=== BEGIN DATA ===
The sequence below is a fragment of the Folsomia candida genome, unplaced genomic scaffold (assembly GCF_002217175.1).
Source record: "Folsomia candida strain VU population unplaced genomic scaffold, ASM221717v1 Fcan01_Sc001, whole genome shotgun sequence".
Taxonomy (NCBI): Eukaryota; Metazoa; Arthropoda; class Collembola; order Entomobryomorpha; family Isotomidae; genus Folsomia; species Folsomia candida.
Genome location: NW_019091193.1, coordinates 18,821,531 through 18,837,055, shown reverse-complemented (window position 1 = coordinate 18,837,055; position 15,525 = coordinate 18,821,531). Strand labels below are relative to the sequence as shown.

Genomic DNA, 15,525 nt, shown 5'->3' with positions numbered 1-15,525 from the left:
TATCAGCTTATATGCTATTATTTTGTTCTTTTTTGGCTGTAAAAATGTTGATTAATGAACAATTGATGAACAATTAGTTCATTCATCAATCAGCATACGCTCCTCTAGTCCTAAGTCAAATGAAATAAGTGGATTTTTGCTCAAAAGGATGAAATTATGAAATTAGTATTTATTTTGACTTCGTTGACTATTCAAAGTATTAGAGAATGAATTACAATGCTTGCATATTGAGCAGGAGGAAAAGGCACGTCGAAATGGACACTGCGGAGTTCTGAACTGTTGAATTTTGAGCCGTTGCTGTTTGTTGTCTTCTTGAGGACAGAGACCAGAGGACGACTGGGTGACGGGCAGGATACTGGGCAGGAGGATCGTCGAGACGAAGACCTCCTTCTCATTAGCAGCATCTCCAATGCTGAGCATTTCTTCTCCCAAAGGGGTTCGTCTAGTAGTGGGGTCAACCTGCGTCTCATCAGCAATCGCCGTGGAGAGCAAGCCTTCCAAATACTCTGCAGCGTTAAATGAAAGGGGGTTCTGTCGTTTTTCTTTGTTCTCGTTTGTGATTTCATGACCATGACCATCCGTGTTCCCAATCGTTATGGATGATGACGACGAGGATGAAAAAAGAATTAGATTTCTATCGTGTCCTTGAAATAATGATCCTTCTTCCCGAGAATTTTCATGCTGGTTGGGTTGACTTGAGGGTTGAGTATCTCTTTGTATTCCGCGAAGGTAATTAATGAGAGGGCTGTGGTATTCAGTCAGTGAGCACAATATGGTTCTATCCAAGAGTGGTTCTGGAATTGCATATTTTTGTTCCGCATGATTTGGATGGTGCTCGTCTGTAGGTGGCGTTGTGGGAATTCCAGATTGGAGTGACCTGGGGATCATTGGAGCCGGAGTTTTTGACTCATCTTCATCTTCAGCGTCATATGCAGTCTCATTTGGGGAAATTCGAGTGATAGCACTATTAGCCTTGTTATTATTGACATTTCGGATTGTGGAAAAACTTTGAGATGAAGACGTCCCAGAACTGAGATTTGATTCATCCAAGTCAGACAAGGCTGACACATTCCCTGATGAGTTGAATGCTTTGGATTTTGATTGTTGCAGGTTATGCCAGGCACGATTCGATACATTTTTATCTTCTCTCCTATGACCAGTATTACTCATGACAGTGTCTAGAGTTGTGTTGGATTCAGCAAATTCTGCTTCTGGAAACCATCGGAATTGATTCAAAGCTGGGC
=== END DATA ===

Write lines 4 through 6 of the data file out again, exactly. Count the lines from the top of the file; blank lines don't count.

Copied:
Genome location: NW_019091193.1, coordinates 18,821,531 through 18,837,055, shown reverse-complemented (window position 1 = coordinate 18,837,055; position 15,525 = coordinate 18,821,531). Strand labels below are relative to the sequence as shown.

Genomic DNA, 15,525 nt, shown 5'->3' with positions numbered 1-15,525 from the left:
TATCAGCTTATATGCTATTATTTTGTTCTTTTTTGGCTGTAAAAATGTTGATTAATGAACAATTGATGAACAATTAGTTCATTCATCAATCAGCATACGCTCCTCTAGTCCTAAGTCAAATGAAATAAGTGGATTTTTGCTCAAAAGGATGAAATTATGAAATTAGTATTTATTTTGACTTCGTTGACTATTCAAAGTATTAGAGAATGAATTACAATGCTTGCATATTGAGCAGGAGGAAAAGGCACGTCGAAATGGACACTGCGGAGTTCTGAACTGTTGAATTTTGAGCCGTTGCTGTTTGTTGTCTTCTTGAGGACAGAGACCAGAGGACGACTGGGTGACGGGCAGGATACTGGGCAGGAGGATCGTCGAGACGAAGACCTCCTTCTCATTAGCAGCATCTCCAATGCTGAGCATTTCTTCTCCCAAAGGGGTTCGTCTAGTAGTGGGGTCAACCTGCGTCTCATCAGCAATCGCCGTGGAGAGCAAGCCTTCCAAATACTCTGCAGCGTTAAATGAAAGGGGGTTCTGTCGTTTTTCTTTGTTCTCGTTTGTGATTTCATGACCATGACCATCCGTGTTCCCAATCGTTATGGATGATGACGACGAGGATGAAAAAAGAATTAGATTTCTATCGTGTCCTTGAAATAATGATCCTTCTTCCCGAGAATTTTCATGCTGGTTGGGTTGACTTGAGGGTTGAGTATCTCTTTGTATTCCGCGAAGGTAATTAATGAGAGGGCTGTGGTATTCAGTCAGTGAGCACAATATGGTTCTATCCAAGAGTGGTTCTGGAATTGCATATTTTTGTTCCGCATGATTTGGATGGTGCTCGTCTGTAGGTGGCGTTGTGGGAATTCCAGATTGGAGTGACCTGGGGATCATTGGAGCCGGAGTTTTTGACTCATCTTCATCTTCAGCGTCATATGCAGTCTCATTTGGGGAAATTCGAGTGATAGCACTATTAGCCTTGTTATTATTGACATTTCGGATTGTGGAAAAACTTTGAGATGAAGACGTCCCAGAACTGAGATTTGATTCATCCAAGTCAGACAAGGCTGACACATTCCCTGATGAGTTGAATGCTTTGGATTTTGATTGTTGCAGGTTATGCCAGGCACGATTCGATACATTTTTATCTTCTCTCCTATGACCAGTATTACTCATGACAGTGTCTAGAGTTGTGTTGGATTCAGCAAATTCTGCTTCTGGAAACCATCGGAATTGATTCAAAGCTGGGC